Sunday Vigil

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Memorial of Saint Ignatius, bishop of Antioch. He was condemned to death, brought to Rome where he died a martyr (†107).

Reading of the Word of God

Alleluia, alleluia, alleluia

Whoever lives and believes in me
will never die.

Alleluia, alleluia, alleluia

Romans 4, 13.16-18

For the promise to Abraham and his descendants that he should inherit the world was not through the Law, but through the uprightness of faith.

That is why the promise is to faith, so that it comes as a free gift and is secure for all the descendants, not only those who rely on the Law but all those others who rely on the faith of Abraham, the ancestor of us all

(as scripture says: I have made you the father of many nations). Abraham is our father in the eyes of God, in whom he put his faith, and who brings the dead to life and calls into existence what does not yet exist.

Though there seemed no hope, he hoped and believed that he was to become father of many nations in fulfilment of the promise: Just so will your descendants be.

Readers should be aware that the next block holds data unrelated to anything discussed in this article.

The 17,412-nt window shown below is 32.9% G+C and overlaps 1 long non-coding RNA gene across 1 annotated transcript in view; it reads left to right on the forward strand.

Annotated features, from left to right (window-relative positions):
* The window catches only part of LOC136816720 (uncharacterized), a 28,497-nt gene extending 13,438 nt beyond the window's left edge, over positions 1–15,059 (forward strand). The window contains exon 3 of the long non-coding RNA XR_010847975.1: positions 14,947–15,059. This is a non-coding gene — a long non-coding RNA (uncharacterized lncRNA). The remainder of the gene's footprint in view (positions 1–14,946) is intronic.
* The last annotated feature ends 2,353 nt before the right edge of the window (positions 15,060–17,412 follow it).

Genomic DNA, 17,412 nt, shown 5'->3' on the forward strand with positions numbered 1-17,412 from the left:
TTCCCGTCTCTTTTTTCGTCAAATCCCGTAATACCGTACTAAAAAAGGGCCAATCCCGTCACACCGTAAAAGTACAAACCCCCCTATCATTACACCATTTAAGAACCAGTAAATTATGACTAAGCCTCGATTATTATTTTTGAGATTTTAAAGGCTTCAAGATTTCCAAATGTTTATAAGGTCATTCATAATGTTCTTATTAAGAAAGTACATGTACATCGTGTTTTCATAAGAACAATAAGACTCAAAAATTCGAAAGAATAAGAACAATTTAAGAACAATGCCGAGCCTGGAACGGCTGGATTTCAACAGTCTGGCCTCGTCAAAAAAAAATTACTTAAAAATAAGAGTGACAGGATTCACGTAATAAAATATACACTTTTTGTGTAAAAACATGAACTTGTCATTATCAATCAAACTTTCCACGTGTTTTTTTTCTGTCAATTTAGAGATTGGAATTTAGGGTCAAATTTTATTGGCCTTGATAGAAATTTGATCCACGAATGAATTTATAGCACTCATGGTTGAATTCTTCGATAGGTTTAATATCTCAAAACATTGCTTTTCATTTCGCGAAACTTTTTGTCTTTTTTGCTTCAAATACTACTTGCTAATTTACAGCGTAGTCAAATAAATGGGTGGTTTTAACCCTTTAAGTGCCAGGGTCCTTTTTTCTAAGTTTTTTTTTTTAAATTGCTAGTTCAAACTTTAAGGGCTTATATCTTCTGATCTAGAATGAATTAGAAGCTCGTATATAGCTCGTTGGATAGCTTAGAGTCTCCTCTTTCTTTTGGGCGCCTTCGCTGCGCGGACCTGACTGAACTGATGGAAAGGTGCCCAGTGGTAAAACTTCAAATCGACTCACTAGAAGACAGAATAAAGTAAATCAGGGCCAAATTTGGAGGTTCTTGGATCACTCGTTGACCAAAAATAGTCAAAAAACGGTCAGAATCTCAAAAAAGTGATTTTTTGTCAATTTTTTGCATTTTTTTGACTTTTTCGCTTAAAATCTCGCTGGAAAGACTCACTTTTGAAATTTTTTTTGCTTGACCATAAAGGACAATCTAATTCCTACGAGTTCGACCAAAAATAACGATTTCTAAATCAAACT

Alleluia, alleluia, alleluia

If you believe, you will see the glory of God,
thus says the Lord.

Alleluia, alleluia, alleluia

Paul affirms that from the beginning of history salvation has come through faith. And he recalls the book of Genesis, which narrates the conversion of Abraham. Later the apostle wrote, "Abraham believed God, and it was reckoned to him as righteousness" (4:3, see Gen 15:6). Abraham’s life gives witness to the strength that flows from faith. Indeed, he was justified by faith and not by the works he had performed. He entrusted himself to God completely, even though he did not have any clear or obvious assurances. This is why he is called righteous: God made him righteous through faith and saved him. Abraham therefore becomes the example of the believer justified by faith, precisely because he believed in the Word of God. Thus the apostle can say that Abraham "is the father of all of us," of all believers. Through faith, the holy patriarch knew a different destiny: by trusting entirely in the One who had called him, he was freed from the slavery of himself, his works, and his traditions. It was through faith, not through the clarity of his vision or the certainty of his own convictions, that Abraham left his land and set off towards a destiny that he did not know. Through his absolute and complete faith in God, he brought his son, his only son, Isaac, to the mountain to be sacrificed, but God gave him back. On this road opened by Abraham, our father in faith, Paul outlines the path for those who welcome Jesus as Lord.